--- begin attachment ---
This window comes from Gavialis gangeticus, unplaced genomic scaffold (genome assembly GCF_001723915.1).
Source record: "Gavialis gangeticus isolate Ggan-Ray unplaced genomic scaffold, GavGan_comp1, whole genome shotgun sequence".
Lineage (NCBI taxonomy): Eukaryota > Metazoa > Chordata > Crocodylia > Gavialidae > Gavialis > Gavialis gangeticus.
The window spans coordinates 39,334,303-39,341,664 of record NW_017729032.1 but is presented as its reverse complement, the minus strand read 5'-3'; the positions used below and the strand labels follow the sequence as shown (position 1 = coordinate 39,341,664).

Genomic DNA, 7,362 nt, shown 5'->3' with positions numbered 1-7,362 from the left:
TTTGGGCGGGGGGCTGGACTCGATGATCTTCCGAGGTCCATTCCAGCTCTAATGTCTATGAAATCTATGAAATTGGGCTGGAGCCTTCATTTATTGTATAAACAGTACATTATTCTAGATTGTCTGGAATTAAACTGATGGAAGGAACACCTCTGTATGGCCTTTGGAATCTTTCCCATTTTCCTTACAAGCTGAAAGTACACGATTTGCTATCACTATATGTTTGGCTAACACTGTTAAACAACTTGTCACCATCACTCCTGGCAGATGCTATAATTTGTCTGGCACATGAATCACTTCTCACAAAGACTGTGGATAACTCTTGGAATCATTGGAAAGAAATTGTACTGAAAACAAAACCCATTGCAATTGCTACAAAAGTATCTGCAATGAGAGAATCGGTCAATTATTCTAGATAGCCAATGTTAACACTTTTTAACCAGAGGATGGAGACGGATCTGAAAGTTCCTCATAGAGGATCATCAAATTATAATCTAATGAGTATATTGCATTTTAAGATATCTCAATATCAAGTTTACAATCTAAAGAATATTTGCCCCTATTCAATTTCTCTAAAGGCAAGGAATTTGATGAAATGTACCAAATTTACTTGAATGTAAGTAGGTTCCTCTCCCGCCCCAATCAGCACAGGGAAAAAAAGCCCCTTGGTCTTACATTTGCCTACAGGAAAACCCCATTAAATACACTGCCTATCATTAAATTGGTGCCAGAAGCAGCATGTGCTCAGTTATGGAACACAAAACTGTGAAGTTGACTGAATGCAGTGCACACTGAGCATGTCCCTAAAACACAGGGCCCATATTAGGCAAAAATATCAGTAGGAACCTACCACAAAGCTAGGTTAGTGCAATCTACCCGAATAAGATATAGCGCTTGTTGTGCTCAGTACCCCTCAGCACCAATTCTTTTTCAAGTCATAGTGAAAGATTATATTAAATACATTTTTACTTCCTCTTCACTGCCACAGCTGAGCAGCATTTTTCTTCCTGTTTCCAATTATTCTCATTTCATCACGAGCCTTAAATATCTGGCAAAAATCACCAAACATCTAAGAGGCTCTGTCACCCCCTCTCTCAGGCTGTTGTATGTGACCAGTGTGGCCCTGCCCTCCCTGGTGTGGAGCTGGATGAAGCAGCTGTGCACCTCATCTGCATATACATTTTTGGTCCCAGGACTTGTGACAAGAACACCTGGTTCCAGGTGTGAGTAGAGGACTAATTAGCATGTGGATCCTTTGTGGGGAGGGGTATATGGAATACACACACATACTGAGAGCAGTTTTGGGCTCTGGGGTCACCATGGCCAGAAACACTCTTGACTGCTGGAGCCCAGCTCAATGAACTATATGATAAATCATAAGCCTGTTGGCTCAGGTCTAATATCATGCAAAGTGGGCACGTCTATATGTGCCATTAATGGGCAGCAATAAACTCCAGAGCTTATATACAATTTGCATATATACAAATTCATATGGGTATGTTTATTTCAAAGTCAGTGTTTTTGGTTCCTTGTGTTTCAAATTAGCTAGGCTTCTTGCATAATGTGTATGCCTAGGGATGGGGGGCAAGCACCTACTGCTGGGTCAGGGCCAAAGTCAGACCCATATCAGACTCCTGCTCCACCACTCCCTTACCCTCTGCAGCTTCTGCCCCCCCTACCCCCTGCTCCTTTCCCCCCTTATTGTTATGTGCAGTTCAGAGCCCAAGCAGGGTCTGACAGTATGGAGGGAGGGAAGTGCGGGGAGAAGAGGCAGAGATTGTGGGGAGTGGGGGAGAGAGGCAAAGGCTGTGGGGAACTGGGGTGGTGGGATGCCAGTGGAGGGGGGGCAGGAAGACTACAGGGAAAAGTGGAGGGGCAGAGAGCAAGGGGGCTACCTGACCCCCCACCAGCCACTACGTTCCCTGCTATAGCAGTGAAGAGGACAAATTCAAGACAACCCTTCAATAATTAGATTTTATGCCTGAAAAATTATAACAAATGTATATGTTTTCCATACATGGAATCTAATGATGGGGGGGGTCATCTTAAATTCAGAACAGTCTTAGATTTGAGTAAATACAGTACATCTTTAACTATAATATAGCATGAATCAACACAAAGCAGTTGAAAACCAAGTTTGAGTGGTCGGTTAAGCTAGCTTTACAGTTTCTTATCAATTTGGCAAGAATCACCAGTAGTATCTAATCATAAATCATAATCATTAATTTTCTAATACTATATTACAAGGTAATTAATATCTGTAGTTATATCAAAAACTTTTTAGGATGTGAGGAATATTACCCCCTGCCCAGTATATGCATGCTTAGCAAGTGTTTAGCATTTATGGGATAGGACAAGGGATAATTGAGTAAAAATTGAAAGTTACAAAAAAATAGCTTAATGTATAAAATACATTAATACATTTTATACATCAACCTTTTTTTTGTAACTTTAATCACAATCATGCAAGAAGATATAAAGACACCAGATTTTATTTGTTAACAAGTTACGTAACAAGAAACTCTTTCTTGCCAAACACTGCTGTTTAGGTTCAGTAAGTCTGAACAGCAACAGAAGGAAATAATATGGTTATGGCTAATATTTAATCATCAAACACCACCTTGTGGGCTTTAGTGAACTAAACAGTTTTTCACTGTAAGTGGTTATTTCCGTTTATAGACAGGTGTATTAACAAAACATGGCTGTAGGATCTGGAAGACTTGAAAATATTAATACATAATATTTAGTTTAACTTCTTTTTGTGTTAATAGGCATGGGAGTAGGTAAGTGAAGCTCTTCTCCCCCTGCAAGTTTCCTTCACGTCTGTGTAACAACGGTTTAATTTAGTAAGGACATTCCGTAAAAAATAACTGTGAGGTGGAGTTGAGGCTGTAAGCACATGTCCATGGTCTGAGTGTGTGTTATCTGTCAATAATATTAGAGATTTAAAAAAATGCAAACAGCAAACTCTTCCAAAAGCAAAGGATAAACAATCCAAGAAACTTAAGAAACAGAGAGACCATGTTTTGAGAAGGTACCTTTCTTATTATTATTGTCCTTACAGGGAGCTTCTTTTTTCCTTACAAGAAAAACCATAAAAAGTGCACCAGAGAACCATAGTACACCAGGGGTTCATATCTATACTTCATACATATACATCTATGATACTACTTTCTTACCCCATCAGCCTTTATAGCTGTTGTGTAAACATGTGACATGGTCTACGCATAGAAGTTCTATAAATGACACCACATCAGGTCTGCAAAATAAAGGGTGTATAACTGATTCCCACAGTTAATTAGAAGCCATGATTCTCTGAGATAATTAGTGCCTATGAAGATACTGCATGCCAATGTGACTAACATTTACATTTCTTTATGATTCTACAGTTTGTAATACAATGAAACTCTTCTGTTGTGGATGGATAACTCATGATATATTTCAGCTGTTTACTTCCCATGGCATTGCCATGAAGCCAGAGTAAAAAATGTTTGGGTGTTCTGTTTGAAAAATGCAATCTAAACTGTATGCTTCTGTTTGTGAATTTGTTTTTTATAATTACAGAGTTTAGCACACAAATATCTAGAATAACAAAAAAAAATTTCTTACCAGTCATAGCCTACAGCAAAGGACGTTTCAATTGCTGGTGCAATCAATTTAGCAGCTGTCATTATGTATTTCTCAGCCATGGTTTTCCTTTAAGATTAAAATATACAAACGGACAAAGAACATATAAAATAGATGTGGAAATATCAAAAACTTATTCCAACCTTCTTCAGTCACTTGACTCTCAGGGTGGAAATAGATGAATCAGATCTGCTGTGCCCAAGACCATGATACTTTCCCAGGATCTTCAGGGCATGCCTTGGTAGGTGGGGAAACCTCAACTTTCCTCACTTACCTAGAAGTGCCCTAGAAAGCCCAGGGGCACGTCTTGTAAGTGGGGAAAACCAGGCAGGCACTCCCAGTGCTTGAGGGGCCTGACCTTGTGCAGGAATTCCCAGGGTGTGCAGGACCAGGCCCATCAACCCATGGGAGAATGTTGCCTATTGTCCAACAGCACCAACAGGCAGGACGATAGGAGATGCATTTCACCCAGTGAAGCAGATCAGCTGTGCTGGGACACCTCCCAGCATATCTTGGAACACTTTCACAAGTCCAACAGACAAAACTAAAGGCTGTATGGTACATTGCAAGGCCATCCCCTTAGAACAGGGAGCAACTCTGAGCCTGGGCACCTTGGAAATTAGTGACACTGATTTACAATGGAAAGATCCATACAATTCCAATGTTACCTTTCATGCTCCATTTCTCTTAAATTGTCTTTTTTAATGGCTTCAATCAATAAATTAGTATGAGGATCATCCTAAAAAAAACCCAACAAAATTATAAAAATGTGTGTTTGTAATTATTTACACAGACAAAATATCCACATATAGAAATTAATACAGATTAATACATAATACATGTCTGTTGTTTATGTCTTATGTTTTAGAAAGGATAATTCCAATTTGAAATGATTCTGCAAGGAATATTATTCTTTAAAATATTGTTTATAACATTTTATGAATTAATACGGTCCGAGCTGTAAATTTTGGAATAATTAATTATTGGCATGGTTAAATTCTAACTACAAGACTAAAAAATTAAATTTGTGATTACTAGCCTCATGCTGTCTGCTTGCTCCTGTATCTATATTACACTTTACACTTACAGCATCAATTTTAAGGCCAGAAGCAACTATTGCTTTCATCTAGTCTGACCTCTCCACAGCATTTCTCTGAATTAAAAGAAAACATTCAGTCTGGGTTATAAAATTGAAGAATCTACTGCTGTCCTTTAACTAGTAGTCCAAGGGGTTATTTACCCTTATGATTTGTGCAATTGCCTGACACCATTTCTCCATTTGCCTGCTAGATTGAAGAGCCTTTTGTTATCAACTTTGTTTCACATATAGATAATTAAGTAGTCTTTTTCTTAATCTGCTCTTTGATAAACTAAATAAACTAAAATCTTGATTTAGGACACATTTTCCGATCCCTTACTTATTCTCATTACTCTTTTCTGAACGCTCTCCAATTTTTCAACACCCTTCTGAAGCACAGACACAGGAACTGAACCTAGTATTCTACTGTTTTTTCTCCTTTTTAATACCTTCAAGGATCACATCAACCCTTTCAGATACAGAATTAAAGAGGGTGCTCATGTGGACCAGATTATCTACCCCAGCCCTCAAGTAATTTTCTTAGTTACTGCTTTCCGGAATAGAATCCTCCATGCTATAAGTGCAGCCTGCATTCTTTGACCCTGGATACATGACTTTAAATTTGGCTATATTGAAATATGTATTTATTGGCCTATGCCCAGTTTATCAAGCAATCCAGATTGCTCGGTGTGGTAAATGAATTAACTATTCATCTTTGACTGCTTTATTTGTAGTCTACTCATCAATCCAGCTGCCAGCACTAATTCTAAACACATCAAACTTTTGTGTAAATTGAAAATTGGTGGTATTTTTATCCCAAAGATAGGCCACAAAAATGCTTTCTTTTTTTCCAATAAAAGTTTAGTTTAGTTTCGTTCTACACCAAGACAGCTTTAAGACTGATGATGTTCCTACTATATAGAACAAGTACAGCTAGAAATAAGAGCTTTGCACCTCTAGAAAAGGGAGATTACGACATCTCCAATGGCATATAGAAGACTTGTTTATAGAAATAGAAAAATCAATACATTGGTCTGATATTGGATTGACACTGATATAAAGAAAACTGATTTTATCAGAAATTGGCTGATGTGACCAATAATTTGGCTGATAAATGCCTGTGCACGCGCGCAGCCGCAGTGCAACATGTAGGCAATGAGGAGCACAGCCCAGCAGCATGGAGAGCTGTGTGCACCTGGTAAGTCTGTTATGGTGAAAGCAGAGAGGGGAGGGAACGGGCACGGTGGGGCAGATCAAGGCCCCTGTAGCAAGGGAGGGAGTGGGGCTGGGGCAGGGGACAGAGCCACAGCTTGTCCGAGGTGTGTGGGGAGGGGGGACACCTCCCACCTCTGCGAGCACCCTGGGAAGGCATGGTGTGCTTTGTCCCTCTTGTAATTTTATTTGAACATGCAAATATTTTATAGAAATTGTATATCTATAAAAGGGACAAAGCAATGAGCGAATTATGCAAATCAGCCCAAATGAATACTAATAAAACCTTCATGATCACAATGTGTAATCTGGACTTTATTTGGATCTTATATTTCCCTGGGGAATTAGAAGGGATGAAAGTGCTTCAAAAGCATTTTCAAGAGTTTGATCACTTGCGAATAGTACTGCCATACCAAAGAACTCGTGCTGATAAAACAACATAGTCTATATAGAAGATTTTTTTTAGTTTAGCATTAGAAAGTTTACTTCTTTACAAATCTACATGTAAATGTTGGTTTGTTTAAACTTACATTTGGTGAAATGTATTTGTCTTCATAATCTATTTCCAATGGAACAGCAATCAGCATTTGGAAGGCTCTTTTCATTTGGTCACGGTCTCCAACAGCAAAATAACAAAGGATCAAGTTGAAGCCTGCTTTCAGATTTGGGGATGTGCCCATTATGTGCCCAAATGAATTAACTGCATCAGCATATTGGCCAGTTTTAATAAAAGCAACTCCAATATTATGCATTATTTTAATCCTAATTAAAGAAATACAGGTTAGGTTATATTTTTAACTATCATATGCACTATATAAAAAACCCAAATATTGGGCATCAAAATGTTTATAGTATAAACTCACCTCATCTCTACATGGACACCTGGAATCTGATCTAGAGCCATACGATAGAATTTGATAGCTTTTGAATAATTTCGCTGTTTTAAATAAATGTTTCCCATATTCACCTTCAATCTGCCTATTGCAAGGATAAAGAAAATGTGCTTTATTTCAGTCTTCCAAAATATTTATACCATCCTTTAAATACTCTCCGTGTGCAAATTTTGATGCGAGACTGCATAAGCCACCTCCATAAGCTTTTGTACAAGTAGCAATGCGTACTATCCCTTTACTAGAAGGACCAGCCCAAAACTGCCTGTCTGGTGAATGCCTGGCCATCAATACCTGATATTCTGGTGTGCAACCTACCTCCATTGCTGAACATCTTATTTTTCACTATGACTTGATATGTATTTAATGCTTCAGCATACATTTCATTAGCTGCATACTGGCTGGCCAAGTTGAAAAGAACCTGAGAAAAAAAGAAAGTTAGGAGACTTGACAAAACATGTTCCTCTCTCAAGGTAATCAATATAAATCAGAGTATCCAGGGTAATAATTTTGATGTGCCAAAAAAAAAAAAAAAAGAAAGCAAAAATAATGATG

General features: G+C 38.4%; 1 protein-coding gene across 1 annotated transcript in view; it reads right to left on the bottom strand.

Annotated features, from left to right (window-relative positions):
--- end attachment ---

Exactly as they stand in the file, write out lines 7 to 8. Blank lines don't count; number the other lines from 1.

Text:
General features: G+C 38.4%; 1 protein-coding gene across 1 annotated transcript in view; it reads right to left on the bottom strand.

Annotated features, from left to right (window-relative positions):